Routinely, a building’s doors are thought of as the main security deterrent. While doors are a major factor, they’re only part of a well-designed security system. A door system includes the frame, the door, hinges, the door handle, the closure, and the locking mechanism. A lock system is basically designed to prevent unauthorized entry or exit to or from a specific area. The system, which consists of design, manufacture, installation, and maintenance, must be designed for effectiveness and ease of operation.
Locks and keys are basic elements of a security system. Mechanical locks are designed so that tumblers won’t function unless properly aligned. The pin tumbler is the most common system used by architects and builders. Keys are easily replaced when lost, and are easily copied. Restricted keyways are available through most key manufacturers, but be mindful of expiring patents. Door locks can be picked or circumvented relatively easily if someone is experienced with locking mechanisms. Other types of locks include deadbolt, mortise, rim mounted, tubular, cylindrical, or padlock.
Many institutions have evolved to electronic systems. A card-style system’s information is entered electronically, prohibiting or controlling access to specific areas, or controlling times of access. The information can be easily changed if the cards are lost or stolen. Cards can be issued on a temporary basis, and they automatically time out.
Various card styles include:
- Hollerith cards, which are used in hotels. The card is inserted, and the lock disengages after matching registration information.
- Magnetic stripe cards, which have a data-encoded stripe on one face that matches previously entered criteria. These cards can hold much information, but are subject to damage.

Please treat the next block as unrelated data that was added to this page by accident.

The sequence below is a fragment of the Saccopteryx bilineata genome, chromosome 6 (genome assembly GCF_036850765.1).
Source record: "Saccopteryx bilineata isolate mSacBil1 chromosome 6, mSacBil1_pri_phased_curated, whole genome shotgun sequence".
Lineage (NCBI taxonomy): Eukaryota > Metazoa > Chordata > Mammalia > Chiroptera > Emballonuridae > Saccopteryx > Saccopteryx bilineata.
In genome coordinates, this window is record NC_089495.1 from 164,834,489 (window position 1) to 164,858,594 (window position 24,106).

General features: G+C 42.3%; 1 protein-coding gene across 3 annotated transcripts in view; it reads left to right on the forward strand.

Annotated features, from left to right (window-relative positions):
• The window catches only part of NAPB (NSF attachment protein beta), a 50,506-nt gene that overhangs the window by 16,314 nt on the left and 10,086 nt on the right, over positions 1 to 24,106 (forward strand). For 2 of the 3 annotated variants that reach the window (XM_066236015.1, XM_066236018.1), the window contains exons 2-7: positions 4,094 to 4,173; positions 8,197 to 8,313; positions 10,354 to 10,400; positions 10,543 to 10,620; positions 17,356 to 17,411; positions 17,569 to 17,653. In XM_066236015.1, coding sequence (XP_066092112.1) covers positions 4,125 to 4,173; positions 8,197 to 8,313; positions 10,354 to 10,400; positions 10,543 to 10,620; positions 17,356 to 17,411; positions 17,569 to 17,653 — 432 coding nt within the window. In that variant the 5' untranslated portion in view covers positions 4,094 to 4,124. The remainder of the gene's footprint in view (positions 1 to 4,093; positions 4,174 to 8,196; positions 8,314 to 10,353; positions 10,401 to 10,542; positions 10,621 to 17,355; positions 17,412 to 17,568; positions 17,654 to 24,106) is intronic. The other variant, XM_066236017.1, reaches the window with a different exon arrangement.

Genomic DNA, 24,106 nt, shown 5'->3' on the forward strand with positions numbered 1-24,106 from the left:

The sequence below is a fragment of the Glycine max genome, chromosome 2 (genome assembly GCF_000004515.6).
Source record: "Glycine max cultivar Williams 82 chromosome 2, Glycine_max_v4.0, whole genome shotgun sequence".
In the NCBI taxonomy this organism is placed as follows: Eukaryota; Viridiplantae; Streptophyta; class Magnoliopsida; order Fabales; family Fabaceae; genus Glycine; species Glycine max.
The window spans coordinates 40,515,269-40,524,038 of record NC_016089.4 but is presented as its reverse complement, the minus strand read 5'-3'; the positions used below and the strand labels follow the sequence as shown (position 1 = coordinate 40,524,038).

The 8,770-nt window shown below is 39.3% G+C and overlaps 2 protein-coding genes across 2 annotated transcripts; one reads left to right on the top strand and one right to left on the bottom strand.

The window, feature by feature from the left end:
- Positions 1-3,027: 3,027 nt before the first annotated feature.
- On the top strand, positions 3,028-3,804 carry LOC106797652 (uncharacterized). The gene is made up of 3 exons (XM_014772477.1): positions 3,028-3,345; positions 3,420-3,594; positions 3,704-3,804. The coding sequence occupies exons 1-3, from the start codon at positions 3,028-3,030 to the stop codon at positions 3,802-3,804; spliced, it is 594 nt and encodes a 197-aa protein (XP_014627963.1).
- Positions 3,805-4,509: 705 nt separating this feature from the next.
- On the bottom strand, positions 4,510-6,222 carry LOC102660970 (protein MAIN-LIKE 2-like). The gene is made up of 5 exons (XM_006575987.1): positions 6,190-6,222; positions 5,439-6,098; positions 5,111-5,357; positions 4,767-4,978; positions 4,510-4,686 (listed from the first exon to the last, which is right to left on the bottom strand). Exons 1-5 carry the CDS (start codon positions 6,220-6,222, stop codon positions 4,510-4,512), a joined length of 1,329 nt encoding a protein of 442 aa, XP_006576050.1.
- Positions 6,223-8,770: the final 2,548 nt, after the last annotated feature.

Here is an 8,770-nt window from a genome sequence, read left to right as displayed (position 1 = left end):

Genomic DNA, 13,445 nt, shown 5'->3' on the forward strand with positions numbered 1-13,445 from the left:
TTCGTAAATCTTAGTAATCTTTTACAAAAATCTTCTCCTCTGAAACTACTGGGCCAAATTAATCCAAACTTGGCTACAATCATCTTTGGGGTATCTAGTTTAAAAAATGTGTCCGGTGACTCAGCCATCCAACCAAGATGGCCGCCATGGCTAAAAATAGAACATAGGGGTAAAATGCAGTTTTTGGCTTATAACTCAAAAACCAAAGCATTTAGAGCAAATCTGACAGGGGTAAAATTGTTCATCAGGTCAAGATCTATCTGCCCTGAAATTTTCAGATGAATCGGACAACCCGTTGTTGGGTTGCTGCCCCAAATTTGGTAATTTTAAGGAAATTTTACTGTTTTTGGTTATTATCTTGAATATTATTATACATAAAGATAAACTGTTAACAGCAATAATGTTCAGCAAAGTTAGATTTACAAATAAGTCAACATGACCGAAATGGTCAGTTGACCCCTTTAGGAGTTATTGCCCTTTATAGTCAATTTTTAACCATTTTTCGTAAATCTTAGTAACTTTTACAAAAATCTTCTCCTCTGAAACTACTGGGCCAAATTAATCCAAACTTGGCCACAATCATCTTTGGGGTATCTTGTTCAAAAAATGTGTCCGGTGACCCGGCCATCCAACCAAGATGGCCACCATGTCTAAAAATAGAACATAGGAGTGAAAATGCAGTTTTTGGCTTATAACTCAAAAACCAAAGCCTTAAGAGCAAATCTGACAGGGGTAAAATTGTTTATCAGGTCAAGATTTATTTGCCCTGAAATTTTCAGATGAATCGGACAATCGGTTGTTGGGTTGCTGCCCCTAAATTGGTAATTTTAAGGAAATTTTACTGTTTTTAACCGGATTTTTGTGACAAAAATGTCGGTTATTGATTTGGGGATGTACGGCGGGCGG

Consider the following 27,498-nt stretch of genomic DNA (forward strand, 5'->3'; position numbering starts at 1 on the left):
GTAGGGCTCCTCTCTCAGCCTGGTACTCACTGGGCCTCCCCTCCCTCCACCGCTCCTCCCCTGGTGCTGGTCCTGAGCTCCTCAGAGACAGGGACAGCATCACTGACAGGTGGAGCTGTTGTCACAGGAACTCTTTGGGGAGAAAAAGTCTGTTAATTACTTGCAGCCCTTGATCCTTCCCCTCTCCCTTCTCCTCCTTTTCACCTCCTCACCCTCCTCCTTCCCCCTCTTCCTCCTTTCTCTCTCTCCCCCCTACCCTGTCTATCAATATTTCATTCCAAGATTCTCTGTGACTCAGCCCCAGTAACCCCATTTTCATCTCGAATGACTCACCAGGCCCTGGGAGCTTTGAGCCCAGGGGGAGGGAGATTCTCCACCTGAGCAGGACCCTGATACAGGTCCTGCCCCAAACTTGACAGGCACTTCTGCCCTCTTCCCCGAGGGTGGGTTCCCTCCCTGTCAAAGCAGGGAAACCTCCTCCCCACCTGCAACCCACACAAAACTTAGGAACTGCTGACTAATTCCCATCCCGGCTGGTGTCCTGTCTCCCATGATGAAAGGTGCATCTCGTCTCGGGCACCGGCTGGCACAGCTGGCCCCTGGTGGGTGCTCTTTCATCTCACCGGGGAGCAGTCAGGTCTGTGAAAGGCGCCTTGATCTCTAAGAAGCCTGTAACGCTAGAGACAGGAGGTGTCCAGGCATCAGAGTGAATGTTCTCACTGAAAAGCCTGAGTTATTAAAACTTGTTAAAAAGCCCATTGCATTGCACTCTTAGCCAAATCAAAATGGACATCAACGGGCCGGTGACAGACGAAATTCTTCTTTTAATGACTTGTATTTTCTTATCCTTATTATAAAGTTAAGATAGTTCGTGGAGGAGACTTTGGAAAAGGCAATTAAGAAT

- Proximity cards, which include embedded microcircuits that emit frequencies detectable by a reader within 2 to 4 inches.
- Smart cards, which are the cards of the future. They contain their own processor, and they can store large amounts of data.
- Biometric cards, which corroborate claimed identities on the basis of some unique biometric characteristic of the individual, including fingerprints, handprints, eye pattern, handwriting, voice, face, and vein identification (the newest).
- Magnetic switches, which are magnetic and switch units combined to detect opening and closing doors.
Door closures are important to determine how long a door is to remain open. There are two types. A manual type is adjusted to determine how long the door stays open. An automatic opener is controlled by push button, motion detector, or other device, and closes automatically when it is safe to close.
Door hardware is often overlooked. The door hinge in secure areas should have non-removable pins installed with a hardened set screw. The hinges should have 3-inch screws that screw into the studs of the doorframe. Guard plates may be recommended in areas to reduce tampering with the locking mechanism.
It’s important to remember that a secure door system consists of a combination of mechanical and electronic locking devices. Your vulnerability is determined by your weakest link.
Dan Finger is a physical security consultant at Daniel R. Finger LLC, located in Jacksonville, FL.